The United Nations human rights chief on Friday slammed Bahrain, Libya and other Middle Eastern governments for their ‘excessively heavy-handed’ response to opposition protests.
‘The Middle East and North Africa region is boiling with anger,’ said Navi Pillay, the high commissioner for human rights.
UN General Secretary also told reporters that “The reports from Bahrain overnight are deeply troubling,” adding that he was disturbed by the violent methods being used to disperse demonstrators
As the Jasmine Revolution from Tunisia began to spread elsewhere around the region, the United Nations is concerned with violent crackdowns by the governments as the report says. In Bahrain, the military sent tanks and soldiers to supress protesters with their arms. As the movement expects to get larger, it is being suspected that serious violations of human right are likely to occur in the region. In Libya alone, 20 people were reported to be killed by Libyan military.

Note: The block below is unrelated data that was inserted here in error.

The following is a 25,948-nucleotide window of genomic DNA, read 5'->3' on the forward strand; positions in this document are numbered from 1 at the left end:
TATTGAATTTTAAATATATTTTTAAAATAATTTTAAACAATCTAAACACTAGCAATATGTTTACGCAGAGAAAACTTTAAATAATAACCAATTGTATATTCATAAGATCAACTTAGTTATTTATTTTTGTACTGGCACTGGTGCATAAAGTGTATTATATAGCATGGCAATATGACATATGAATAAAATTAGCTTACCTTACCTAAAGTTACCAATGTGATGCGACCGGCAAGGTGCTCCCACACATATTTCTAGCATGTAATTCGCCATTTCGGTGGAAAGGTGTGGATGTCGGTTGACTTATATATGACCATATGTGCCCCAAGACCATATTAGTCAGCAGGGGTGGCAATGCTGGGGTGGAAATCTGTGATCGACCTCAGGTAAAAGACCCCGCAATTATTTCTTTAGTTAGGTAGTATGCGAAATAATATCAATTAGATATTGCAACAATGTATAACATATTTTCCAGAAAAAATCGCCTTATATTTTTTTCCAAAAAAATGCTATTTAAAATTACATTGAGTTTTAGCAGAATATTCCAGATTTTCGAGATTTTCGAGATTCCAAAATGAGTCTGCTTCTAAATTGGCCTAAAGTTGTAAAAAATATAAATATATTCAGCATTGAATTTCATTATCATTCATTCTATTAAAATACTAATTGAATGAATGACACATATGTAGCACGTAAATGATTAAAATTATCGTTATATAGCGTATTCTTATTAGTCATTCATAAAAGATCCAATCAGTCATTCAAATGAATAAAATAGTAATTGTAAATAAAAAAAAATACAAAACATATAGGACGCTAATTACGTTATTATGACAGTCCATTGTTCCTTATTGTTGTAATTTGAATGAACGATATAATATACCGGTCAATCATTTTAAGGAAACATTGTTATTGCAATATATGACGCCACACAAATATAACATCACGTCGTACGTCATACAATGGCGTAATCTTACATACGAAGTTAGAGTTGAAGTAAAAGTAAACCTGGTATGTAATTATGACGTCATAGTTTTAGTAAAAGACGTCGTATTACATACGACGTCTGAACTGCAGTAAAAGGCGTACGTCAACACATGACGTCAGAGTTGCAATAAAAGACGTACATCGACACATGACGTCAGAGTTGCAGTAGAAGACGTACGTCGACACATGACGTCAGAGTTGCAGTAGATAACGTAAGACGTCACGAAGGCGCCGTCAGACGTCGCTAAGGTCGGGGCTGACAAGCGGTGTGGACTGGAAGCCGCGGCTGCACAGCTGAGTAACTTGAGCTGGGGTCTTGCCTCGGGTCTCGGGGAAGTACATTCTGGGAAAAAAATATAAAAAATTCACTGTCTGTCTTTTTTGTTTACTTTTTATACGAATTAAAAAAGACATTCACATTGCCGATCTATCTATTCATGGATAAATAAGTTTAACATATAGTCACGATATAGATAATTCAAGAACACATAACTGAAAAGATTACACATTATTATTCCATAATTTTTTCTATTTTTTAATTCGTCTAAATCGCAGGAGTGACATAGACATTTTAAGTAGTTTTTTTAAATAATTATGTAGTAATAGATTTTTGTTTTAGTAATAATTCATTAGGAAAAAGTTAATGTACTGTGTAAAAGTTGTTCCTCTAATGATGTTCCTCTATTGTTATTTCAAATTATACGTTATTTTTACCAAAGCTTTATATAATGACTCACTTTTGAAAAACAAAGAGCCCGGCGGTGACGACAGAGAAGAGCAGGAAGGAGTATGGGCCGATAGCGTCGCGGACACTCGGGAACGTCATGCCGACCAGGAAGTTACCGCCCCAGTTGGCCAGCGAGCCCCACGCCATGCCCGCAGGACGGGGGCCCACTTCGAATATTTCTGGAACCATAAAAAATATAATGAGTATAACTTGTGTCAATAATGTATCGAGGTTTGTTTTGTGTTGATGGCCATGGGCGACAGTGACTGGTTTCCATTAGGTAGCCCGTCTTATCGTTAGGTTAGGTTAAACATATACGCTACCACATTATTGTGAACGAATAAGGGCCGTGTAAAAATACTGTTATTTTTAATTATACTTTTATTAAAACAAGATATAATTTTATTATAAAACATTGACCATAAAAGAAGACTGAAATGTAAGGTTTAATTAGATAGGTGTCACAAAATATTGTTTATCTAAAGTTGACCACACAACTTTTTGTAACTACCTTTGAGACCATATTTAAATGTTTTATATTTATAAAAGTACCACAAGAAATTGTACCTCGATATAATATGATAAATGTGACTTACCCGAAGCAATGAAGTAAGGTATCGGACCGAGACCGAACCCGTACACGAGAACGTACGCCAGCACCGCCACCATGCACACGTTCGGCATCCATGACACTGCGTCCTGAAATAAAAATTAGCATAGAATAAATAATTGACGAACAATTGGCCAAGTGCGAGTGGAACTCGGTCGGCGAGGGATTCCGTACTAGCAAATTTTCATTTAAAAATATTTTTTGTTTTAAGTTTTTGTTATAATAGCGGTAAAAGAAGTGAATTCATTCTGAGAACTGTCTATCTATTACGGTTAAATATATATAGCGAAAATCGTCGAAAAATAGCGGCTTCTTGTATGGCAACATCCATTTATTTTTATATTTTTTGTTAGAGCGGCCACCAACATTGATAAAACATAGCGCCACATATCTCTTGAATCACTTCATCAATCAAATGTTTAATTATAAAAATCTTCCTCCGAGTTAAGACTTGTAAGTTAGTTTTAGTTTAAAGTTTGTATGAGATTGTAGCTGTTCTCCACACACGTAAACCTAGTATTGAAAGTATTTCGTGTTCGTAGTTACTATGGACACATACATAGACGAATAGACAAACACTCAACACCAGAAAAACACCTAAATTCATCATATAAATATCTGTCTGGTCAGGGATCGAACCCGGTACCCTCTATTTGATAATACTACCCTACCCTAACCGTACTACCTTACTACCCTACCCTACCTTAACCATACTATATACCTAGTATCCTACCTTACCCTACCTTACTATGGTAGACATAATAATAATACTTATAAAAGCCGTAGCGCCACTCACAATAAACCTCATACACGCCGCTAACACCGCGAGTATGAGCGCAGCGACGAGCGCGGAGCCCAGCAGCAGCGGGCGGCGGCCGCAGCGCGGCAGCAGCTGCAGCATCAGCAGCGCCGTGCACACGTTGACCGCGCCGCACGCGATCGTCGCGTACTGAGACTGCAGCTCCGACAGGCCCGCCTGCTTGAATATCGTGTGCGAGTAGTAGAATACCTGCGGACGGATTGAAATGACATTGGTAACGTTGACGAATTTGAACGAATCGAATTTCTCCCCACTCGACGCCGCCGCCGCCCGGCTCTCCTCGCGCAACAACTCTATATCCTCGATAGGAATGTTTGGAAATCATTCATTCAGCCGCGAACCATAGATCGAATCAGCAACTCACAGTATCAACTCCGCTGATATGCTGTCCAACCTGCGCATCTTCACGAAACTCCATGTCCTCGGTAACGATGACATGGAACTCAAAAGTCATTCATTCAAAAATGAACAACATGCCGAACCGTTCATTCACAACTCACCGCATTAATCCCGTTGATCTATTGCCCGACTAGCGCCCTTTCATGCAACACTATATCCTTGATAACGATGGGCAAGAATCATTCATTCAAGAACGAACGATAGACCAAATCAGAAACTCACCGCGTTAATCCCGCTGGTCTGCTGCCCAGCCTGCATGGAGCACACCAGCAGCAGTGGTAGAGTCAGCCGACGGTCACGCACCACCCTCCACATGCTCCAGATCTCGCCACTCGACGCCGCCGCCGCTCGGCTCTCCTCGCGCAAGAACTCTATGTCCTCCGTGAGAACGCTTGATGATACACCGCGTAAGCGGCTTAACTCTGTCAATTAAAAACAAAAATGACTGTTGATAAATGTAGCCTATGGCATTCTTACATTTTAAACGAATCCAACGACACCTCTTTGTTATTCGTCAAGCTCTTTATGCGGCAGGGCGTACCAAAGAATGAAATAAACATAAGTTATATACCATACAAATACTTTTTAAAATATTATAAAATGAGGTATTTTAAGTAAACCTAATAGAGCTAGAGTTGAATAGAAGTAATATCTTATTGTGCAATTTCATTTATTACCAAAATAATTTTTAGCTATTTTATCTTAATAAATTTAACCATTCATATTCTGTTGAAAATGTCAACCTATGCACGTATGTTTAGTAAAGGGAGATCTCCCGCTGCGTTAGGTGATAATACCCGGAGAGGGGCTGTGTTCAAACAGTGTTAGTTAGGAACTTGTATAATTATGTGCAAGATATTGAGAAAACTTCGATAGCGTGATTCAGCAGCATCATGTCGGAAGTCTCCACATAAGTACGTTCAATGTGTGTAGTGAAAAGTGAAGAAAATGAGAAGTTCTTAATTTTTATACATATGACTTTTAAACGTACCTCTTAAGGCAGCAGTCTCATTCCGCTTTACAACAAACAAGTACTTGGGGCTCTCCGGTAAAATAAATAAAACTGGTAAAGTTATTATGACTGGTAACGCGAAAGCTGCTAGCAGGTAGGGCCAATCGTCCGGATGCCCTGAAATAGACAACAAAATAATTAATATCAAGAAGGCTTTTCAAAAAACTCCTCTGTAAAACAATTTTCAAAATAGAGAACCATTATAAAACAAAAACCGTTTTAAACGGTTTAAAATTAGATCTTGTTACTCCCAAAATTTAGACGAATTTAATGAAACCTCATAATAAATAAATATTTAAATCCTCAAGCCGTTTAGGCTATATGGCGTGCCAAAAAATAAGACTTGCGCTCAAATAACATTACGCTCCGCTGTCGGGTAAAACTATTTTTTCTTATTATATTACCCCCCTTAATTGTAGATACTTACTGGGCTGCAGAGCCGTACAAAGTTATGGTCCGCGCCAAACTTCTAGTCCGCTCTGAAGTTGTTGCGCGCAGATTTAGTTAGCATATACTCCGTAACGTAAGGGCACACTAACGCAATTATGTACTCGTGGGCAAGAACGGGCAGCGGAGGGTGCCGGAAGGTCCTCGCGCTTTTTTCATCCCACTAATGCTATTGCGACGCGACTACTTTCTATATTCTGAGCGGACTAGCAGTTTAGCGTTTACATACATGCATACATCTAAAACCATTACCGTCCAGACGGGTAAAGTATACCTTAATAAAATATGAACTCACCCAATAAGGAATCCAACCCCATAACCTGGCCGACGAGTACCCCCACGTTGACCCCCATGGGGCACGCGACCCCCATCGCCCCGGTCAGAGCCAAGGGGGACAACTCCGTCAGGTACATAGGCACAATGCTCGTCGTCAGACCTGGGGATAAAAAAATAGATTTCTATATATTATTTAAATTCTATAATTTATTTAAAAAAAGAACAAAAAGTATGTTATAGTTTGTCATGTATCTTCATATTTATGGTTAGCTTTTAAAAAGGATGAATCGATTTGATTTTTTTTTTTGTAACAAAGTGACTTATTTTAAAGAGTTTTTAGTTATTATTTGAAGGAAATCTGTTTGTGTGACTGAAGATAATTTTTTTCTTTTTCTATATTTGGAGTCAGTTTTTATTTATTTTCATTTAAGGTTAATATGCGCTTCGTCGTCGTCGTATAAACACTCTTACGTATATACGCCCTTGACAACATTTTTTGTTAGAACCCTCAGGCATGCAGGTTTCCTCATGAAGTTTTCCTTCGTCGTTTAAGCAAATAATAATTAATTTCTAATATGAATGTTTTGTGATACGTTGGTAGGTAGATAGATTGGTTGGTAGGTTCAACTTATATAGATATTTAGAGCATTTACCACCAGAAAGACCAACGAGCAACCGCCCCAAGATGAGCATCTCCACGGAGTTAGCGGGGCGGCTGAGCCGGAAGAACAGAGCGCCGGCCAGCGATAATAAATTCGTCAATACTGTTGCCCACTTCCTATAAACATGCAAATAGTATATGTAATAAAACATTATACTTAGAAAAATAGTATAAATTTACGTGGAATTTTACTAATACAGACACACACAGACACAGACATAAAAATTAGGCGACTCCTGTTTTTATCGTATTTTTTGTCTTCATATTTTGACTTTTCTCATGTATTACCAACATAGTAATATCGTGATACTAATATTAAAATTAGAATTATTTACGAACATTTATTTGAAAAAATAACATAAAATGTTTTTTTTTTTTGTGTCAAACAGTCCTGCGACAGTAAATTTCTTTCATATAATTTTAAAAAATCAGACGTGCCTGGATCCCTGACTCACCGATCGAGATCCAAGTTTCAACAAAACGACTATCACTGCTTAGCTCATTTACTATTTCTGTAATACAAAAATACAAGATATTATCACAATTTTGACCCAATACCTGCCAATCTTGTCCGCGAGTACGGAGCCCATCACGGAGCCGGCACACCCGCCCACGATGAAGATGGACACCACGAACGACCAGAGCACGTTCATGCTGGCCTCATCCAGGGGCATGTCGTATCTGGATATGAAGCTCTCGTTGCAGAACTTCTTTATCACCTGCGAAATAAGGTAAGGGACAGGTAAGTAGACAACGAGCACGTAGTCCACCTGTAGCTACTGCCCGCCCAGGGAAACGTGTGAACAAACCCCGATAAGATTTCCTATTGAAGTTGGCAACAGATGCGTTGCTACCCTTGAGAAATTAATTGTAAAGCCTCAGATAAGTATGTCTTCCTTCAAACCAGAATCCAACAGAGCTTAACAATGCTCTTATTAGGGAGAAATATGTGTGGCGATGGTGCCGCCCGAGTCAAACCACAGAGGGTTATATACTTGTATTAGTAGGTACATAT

The General Secretary clearly stated that “the United Nations has been clear and consistent in supporting basic human rights and freedoms. Above all, we have insisted on respect for the rights of peaceful protest and assembly, freedom of the press and access to information.” Yet interpretations of human rights differ within the members of the United Nations. As the Revolution continues in the region, UN faces various tasks of balancing national sovereignty and what we see as fundamental human rights. Even though the words of UN officials seem to be firm, it would be actually really difficult for UN to interfere in people’s behalf. But at least for Egypt and Tunisia, people have shown their reselient for the change. The United Nations already pledged to aid implementations of free and democractic elections in these countries. There is clearly no “going back” to the past, and freedom of expression, freedom of assembly and freedom of communication should be fully guaranteed. It would be interesting to see how the situation develop in the region, and the United Nations should carry on its promise to aid ‘people’s will’.